Byline: Neena. Shetake, B. Pandey
Hyperthermia is the most ancient cancer treatment modality used much before even the discoveries of conventional therapeutic modalities such as radiotherapy. Since then, as a cancer therapeutic modality, hyperthermia has seen several advancements, but an upsetting decline in its recognition in last few decades. Currently, majority of the laboratories working in the research field are engaged in developing combinatorial strategies for hyperthermia along with radiation/anticancer agents. For the targeted delivery of therapeutic agents, several nano-formulations have been developed. In recent years, magnetic nanoparticle-based 'nanothermotherapy' is getting the attention of researchers. Unfortunately, despite several successful clinical studies, hyperthermia could not get its due acclaim in cancer therapeutics. In the last few decades, mechanistic insights achieved using cutting-edge technologies opened several therapeutic avenues of many diseases including cancer. However, for many reasons, hyperthermia scientists could not match the pace to tap the knowledge for deeper mechanistic insights. Key questions, such as epigenetic changes, role of immune cells/abscopal effects in hyperthermia, and thermo resistance, still needs to be addressed in depth. It is noteworthy to mention that a deeper mechanistic insight shall contribute immensely in hyperthermia-based cancer therapy not only through overcoming thermoresistance but also through assisting in developing novel thermosensitizers and thermotherapy protocols.
Hyperthermia is a process of raising the body temperature, either locally or for the whole body for medicinal purposes. The glorious history of hyperthermia oncology began way back in 1779 by de Kizowitz in France, showing the inhibition of tumor growth by high fever caused by malaria. After surgery, this may be probably the first cancer treatment modality. However, systematic school of hyperthermia-based cancer treatment was developed in 1893 by William B. Coley, a bone surgeon in New York Memorial Cancer Hospital (now the Memorial Sloan-Kettering), who treated cancer patients using bacterial antitumor pyrogen also called 'Coley toxin'., Later in 1898, as the first regional hyperthermia, the Swedish gynecologist, Wester Mark treated seven cervical cancer patients by running hot water through an intracavitary spiral tube, which resulted in an excellent clinical response. After that by 1975, hyperthermia experienced a considerable progress and acceptance in oncologists with many advancements such as radiofrequency for hyperthermia application and techniques for whole-body hyperthermia and regional hyperthermic perfusion.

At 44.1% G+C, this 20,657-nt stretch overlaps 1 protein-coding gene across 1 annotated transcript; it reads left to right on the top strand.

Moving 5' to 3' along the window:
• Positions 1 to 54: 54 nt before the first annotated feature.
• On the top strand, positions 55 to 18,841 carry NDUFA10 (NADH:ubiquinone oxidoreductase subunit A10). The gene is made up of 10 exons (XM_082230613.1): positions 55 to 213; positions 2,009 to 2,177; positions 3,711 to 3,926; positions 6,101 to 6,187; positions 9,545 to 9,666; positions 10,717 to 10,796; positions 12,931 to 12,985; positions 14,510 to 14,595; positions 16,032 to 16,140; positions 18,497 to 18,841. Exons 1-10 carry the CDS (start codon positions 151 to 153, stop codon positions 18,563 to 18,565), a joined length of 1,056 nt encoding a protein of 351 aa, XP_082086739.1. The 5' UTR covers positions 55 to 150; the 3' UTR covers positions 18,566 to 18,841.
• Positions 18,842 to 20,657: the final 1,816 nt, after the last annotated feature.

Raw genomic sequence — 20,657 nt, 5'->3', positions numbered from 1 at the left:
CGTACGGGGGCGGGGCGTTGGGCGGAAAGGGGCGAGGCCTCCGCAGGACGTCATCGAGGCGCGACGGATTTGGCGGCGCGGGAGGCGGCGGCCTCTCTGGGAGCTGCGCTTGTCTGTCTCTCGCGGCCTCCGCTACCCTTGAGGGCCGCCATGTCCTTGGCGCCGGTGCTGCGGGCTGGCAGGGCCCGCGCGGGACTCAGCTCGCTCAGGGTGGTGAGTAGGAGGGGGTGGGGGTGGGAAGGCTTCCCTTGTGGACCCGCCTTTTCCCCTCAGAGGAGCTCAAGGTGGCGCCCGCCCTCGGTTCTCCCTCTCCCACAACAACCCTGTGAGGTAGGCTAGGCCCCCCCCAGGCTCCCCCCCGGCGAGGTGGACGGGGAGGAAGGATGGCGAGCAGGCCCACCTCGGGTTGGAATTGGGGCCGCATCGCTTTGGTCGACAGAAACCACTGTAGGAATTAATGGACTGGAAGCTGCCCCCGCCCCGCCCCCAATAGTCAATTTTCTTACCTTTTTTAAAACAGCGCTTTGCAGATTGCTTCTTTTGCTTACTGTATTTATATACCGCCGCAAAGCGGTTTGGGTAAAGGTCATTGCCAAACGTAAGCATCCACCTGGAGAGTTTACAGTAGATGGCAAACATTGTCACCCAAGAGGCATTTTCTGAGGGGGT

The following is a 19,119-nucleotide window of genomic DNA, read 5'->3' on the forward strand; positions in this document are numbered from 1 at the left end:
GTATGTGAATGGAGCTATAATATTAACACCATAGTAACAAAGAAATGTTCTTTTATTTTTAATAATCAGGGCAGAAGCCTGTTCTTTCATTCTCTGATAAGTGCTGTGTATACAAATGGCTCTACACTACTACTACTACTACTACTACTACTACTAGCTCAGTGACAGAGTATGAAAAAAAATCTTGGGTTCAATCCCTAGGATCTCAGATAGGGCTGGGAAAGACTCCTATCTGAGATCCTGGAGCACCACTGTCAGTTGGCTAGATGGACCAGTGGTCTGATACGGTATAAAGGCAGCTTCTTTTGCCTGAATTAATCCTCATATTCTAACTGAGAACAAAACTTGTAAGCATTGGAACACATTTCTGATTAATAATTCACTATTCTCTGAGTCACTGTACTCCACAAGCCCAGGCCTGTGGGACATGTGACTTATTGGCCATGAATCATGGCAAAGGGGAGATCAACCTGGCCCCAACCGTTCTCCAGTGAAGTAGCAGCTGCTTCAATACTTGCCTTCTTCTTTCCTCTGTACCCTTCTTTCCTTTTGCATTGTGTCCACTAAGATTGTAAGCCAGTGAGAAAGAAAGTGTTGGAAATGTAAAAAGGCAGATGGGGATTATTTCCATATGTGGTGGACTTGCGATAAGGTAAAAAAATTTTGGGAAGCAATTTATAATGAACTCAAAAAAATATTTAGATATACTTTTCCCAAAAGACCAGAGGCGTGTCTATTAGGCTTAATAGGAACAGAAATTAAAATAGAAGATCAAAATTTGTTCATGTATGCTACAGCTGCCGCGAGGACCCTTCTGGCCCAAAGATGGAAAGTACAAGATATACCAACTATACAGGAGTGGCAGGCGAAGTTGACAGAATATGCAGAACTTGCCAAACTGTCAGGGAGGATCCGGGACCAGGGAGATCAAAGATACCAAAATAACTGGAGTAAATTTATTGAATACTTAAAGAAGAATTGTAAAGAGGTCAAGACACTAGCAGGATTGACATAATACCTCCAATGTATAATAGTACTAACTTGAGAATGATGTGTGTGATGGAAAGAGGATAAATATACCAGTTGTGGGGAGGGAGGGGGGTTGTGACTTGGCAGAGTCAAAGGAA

An early knowledge about the systemic effects of hyperthermia in tumor control and active involvement of clinicians helped in easy acceptability of the technique in cancer therapy. The long journey of clinical hyperthermia oncology is full of many leaps, but a fall has been observed in the last two decades. The drift of oncologists from hyperthermia could be linked with many technological, clinical, and nonclinical reasons. One of the reasons is believed to be due to lack of updated mechanistic insight about the therapy. On the other hand, the technological advancements in the field of radio-/chemotherapy matched with subterranean molecular insights, which overshadowed the merits/success laurels of hyperthermia.
Mechanistic insight of hyperthermia is enriched with several early concepts of its action at cellular level. Later on, differential action of hyperthermia on...